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I've been dieting and now I'm starting to binge. How do I stop?

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answered 09:13 AM EST, Tue March 20, 2012
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anonymous anonymous
I have been dieting pretty strictly for about 8 months and I have lost more than 30pounds during that time but the problem is now I am starting to gain some of the weight back and I seem to be losing control over my eating whereas before I have always been very strong about limiting my calories.

I have been trying to eat no more than 800 to 1000 calories per day and I have been quite serious about journaling what I have been eating and making sure to stick to my goals. But then what happens is that every few days or so I start feeling upset about something and I get these really strong cravings to eat carbs (I am doing a mostly low carb diet otherwise) and I’ll end up having this total pig out session where I eat as many calories in one meal as I might eat in 3 days of normal dieting. I have been too embarrassed to write down what I eat in my food journal after these sessions, even though no one looks at this but me.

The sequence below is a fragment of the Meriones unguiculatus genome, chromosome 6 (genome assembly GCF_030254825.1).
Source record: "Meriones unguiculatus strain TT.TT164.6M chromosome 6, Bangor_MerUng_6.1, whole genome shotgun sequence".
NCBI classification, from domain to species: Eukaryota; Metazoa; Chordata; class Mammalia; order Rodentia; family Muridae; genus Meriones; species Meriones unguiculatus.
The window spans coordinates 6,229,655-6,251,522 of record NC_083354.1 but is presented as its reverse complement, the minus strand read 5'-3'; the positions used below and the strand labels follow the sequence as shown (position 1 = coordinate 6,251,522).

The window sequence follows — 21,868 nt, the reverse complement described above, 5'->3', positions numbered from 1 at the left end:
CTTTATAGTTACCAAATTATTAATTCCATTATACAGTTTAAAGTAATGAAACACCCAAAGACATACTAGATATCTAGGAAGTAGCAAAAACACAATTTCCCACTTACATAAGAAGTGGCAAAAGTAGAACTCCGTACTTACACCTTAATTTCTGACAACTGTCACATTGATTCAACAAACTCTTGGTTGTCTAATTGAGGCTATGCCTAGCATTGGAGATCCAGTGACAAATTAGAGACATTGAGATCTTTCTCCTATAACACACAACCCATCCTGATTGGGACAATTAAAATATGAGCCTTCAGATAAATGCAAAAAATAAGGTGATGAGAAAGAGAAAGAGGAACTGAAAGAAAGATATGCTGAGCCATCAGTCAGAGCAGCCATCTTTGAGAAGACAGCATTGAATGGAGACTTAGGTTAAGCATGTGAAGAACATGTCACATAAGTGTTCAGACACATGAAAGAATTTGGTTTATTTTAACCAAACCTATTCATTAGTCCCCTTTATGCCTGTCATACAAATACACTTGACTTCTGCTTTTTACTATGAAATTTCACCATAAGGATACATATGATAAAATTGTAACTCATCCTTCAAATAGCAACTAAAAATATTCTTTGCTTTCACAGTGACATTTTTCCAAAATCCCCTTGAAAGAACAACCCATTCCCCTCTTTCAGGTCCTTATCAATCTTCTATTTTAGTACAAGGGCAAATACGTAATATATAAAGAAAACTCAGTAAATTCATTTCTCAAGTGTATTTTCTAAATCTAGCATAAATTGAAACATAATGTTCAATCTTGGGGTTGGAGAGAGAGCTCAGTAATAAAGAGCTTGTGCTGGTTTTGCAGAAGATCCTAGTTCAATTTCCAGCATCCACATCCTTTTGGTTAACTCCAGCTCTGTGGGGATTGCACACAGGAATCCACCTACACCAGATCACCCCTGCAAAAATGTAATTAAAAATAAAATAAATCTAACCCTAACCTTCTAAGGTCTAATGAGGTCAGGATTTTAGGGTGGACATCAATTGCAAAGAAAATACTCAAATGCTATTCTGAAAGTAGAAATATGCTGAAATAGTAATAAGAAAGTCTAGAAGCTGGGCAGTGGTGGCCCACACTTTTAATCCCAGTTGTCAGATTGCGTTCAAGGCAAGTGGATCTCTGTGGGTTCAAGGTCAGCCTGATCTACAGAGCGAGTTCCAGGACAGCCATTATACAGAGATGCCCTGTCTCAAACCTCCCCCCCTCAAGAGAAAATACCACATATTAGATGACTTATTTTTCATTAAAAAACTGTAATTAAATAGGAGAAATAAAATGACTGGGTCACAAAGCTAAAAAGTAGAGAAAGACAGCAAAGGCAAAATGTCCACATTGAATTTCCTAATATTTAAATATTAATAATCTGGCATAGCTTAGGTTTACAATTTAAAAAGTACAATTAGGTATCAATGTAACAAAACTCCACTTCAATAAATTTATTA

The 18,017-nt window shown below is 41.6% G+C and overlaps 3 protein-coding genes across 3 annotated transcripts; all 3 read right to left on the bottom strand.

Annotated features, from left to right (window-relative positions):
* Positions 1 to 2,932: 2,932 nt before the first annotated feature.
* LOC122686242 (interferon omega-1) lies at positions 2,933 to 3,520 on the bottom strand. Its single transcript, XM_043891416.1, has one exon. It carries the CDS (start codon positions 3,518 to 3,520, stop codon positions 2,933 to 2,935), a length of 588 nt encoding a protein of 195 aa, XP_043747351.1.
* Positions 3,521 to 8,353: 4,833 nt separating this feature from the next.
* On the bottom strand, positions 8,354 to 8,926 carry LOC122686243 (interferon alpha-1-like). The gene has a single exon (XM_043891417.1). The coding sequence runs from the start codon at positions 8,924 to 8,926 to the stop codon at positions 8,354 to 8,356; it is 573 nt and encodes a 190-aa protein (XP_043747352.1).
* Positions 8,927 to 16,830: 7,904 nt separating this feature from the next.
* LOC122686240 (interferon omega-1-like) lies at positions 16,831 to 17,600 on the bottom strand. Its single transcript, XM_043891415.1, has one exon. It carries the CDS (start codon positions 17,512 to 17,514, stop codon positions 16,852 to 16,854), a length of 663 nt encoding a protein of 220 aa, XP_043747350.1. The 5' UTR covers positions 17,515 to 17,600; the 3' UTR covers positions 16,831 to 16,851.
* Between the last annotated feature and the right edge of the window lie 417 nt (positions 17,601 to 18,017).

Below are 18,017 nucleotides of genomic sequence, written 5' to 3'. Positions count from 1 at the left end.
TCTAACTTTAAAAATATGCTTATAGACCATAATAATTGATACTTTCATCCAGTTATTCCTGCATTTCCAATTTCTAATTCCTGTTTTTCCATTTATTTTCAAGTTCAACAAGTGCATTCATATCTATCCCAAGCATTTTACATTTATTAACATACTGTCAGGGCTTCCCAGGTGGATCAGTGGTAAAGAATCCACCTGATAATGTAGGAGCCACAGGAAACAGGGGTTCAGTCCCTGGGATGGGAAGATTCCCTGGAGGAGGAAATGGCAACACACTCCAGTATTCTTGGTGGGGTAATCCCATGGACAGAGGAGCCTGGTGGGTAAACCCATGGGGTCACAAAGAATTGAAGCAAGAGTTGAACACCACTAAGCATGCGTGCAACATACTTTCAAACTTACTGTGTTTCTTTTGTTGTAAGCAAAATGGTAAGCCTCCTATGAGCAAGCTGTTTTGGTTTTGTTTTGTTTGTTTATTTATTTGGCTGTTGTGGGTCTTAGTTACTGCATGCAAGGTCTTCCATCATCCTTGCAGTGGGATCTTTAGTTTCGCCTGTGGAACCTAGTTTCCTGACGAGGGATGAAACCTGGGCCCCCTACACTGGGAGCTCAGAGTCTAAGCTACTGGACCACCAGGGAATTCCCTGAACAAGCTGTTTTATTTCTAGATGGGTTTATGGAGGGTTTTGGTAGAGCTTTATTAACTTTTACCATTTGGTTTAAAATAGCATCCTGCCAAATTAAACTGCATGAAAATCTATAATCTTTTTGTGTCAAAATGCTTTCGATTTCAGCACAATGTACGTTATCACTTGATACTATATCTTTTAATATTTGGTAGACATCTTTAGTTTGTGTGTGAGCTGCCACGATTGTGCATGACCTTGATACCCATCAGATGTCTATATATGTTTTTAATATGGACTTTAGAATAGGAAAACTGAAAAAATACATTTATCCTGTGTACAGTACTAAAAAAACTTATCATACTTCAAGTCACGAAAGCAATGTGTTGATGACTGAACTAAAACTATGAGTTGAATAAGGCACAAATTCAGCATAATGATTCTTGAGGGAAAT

I have never had a binging problem before. How can I get this under control?

William Anderson Says...

Don't beat yourself up, and don't be afraid. You will be able to reverse this. This experience you are having is not unusual, it is nothing to be ashamed of, and it can be helped.

Diets and dieting can have troublesome outcomes when the methods involve denial and deprivation and the goal is focused exclusively on the body and weight loss.

I had these same experiences and learned that even if the diet was successful and the weight was lost, the problem didn't get solved. Often, the problem got worse.

In order to get better, we need to learn to eat what we like, not diet. We need to learn how to enjoy eating in a healthy way, not deny ourselves enjoyment. We need to focus on creating enjoyable habits that naturally result in a healthy weight, not try to lose weight doing something we can't stand or deny ourselves something that we really need. We need to make the behavior healthy to get the body healthy, not engage in unhealthy behavior to force the body into submission.  

The Q&A column is not suited to tell you all that you need to know. First, understand that your focus needs to be on behavior, not the body or weight. Create the right behavior, and the body will follow. The behavior needs to be something you can live with, which your diets are not. My book, The Anderson Method, was written to help people get a better understanding of our problems with food and ourselves and lead them to a happy resolution. There also is a lot of free information at my website, www.TheAndersonMethod.com , with the table of contents of articles at the bottom right of the pages. If you need one-on-one help, there are many therapists who help people with eating disorders and my website has a listing of therapists who teach my methods. If you want personal help, call and make an appointment with a therapist/counselor.

A solution is waiting for you. Don't worry. You can fix this.

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